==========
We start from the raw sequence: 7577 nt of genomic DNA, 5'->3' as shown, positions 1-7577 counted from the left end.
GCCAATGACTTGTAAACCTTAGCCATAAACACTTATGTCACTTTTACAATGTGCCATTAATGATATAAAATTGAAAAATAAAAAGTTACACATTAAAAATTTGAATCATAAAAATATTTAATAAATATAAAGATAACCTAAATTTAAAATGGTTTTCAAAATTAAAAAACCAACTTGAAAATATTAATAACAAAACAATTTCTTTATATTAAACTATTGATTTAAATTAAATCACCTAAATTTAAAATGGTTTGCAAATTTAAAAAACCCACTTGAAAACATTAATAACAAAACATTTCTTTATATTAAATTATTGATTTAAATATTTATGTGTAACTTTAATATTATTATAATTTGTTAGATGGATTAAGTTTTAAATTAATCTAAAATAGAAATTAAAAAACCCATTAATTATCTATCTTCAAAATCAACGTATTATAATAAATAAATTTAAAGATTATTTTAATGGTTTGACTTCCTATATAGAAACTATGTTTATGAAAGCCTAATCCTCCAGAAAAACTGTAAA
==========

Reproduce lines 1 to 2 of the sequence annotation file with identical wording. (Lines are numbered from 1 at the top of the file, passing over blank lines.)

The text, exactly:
We start from the raw sequence: 7577 nt of genomic DNA, 5'->3' as shown, positions 1-7577 counted from the left end.
GCCAATGACTTGTAAACCTTAGCCATAAACACTTATGTCACTTTTACAATGTGCCATTAATGATATAAAATTGAAAAATAAAAAGTTACACATTAAAAATTTGAATCATAAAAATATTTAATAAATATAAAGATAACCTAAATTTAAAATGGTTTTCAAAATTAAAAAACCAACTTGAAAATATTAATAACAAAACAATTTCTTTATATTAAACTATTGATTTAAATTAAATCACCTAAATTTAAAATGGTTTGCAAATTTAAAAAACCCACTTGAAAACATTAATAACAAAACATTTCTTTATATTAAATTATTGATTTAAATATTTATGTGTAACTTTAATATTATTATAATTTGTTAGATGGATTAAGTTTTAAATTAATCTAAAATAGAAATTAAAAAACCCATTAATTATCTATCTTCAAAATCAACGTATTATAATAAATAAATTTAAAGATTATTTTAATGGTTTGACTTCCTATATAGAAACTATGTTTATGAAAGCCTAATCCTCCAGAAAAACTGTAAA